<TabAtkins> text(50%)
<Rossen> +1 to bkardell_
<fantasai> bkardell_: There are so many ways that I coudl interpret "text"
<tantek> +1 to bkardell_
<fantasai> flatten() :P
<fantasai> chris: I think it's pretty clear
<fantasai> myles__: We should think about whether concatenation or coercion is more common use case
<TabAtkins> url(text("http://example.com", var(--foo)))
<florian> echo() ?
<tantek> printf()
<florian> printf()
<fantasai> AmeliaBR: text() is clear for coercion, maybe less clear for concatenation
<TabAtkins> No unixisms!
<TabAtkins> y'all weirdos!
<chris> and text(var(--foo)) with one param is clearer than concat(var(--foo))
<Rossen> stringify()
<Rossen> toString()
<TabAtkins> to-string()
<chris> DOTtoString
<dbaron> hopefully everybody has forgotten XPath by now?
<tantek> Time for a Twiter survey!
<fantasai> iank_: Spreadsheets use concatenate and concat
<fantasai> TabAtkins: It's terrible and hard to spell
<fantasai> TabAtkins: These are all great names, except for all the ones that are bad.
<chris> https://developer.mozilla.org/en-US/docs/Web/XPath/Functions/concat
<fantasai> TabAtkins: Let's table this and put together a non-binding Twitter poll
<fantasai> florian: Make sure you include an international audience
<fantasai> bkardell_: That works best if we all promote it so let us know
<fantasai> leaverou: Twitter doesn't have enough space for examples, and based on what examples you use can get different reactions
<fantasai> TabAtkins: I'll put together coercion example and concat example, and you can review them
<chris> https://stackoverflow.com/questions/9493732/difference-between-text-and-string
<fantasai> astearns: Sounds like we'll do this and decide the name later, would be interested in implementer interest
<fantasai> astearns: Any objections?
<fantasai> RESOLVED: work on astring-coercion-and-concatenation function
@kizu

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commented Feb 27, 2019

One thing I want to mention: what would be really nice if that future string concatenation could work with anything that accepts strings, especially, grid-template-areas, to allow generating named areas from other variables, for example.

Of course, this should work also by allowing converting idents into strings, so those could be reused both inside grid-template-areas and other grid properties.

And this also brings me to another kinda related topic: ident concatenation. Probably also related to converting anything into anything, and related to the attr()'s second argument. All of this is probably off-topic for this issue, but my point is: if we'd want to think about the name for string concatenation, we should remember that we could potentially have other functions in the future doing similar things, and we should come with a name that could work best in the wider picture.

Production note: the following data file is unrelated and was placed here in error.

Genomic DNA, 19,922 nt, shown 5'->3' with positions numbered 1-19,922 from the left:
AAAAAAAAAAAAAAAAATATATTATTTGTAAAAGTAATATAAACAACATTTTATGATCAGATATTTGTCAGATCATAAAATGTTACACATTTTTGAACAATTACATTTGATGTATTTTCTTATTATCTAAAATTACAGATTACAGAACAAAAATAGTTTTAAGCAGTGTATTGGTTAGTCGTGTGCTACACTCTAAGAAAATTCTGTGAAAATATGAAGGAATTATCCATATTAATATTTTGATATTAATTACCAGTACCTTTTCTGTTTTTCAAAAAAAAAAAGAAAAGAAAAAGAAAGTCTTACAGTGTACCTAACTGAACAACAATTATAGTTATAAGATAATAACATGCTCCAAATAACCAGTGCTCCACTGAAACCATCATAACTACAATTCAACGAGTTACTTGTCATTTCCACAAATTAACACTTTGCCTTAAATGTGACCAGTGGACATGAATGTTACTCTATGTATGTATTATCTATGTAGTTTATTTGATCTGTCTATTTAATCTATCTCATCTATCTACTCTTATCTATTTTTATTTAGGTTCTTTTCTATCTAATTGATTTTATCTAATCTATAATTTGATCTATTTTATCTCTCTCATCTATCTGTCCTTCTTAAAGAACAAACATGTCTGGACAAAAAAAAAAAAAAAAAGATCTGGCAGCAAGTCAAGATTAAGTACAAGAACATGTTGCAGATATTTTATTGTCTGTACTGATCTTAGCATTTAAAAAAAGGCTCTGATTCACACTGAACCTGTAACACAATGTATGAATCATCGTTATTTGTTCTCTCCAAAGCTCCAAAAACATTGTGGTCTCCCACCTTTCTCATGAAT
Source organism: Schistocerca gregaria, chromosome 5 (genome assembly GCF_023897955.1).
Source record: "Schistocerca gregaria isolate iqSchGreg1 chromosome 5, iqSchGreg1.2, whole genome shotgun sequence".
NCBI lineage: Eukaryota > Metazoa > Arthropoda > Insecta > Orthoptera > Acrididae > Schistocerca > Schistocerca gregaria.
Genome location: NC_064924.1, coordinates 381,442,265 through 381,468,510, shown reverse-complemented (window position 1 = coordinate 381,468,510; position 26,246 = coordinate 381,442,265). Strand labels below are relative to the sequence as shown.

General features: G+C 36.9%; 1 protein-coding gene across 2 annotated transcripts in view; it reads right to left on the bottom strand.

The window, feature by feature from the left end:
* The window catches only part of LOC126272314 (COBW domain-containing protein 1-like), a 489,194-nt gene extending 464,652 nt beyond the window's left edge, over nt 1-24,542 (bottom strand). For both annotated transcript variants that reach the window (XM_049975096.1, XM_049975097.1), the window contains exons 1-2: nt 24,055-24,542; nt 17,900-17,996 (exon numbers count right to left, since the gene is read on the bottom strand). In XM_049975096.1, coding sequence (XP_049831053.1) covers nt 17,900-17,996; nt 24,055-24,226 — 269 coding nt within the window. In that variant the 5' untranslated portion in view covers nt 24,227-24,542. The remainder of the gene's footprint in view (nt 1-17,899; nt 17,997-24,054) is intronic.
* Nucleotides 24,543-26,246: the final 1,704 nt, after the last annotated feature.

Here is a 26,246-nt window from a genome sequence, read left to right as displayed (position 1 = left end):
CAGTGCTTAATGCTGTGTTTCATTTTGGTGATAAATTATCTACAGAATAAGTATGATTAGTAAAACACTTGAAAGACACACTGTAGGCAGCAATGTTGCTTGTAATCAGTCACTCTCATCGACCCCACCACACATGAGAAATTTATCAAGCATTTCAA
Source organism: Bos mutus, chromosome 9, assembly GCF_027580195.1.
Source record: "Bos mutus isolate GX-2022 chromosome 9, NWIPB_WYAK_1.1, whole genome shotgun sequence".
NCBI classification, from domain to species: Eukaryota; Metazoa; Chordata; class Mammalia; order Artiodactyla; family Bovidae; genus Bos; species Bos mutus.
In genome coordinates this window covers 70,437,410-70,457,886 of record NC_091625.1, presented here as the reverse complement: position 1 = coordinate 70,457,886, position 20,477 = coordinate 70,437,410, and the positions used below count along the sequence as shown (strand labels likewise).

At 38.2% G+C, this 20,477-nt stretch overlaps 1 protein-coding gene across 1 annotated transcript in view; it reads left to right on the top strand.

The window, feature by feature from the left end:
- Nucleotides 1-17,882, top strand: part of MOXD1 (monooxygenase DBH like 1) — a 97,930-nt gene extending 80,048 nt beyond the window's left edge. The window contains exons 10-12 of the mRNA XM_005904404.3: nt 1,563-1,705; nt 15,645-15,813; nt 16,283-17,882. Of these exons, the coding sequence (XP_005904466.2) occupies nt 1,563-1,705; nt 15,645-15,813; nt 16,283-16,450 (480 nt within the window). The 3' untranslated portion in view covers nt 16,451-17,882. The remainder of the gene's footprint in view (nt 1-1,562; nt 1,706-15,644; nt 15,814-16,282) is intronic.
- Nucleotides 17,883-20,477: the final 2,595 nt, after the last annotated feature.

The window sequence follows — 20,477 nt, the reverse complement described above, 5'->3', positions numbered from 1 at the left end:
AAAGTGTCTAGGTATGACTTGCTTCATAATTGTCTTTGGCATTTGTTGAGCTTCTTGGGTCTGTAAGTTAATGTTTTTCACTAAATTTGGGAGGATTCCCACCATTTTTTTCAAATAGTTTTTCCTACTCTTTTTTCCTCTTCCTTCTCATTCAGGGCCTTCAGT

@AmeliaBR

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commented Feb 27, 2019

@kizu
I think the grid template use case would work with what we decided. If you use a non-string inside the function, it gets converted to a string based on its serialized value. The serialization of an ident is its character sequence. And it would definitely apply in any function that accepts a string data type.

Converting a string to a non-string (string to ident, string to parsed number or length) would be a separate issue. But I agree that adding a general parse function for that case is tied in with the unimplemented second parameter to attr.

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commented Feb 27, 2019

Yes, this function's type will be <string>; any place that accepts a <string> should accept it.

@BigBadaboom

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commented Feb 28, 2019

Playing devil's advocate for a moment... calc() already accepts seven different literal types. Why couldn't string be the eighth?

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commented Feb 28, 2019

Playing devil's advocate for a moment... calc() already accepts seven different literal types. Why couldn't string be the eighth?

Because calc() is obviously for calculating something and deals with numeric values.

Sebastian

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commented Mar 1, 2019

@BigBadaboom And overloading calc() to do string concatenation would mean having to do calc("" + 50%) to get type coercion. And even if JS devs are used to that, it's still ugly.

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commented Mar 2, 2019

string() already produces strings, and is understandable to css authors. I would rather not have string() produce a string one way, and text() produces a string another way. I would rather just extend string(). It seems doable. If the argument is an identifier that matches a string-set, then parse it as existing string(). Otherwise, coerce space-separated arguments into a string. Then allow this string to be used anywhere that strings are allowed.

I don’t buy the argument that CSS authors don’t know what “string” means. If that was the case, we shouldn’t have used it for GCPM. We have it there now, it exists, and it can be the single tool that authors reach for when they need a string.

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commented Mar 2, 2019

It more CSS-y without the commas anyway.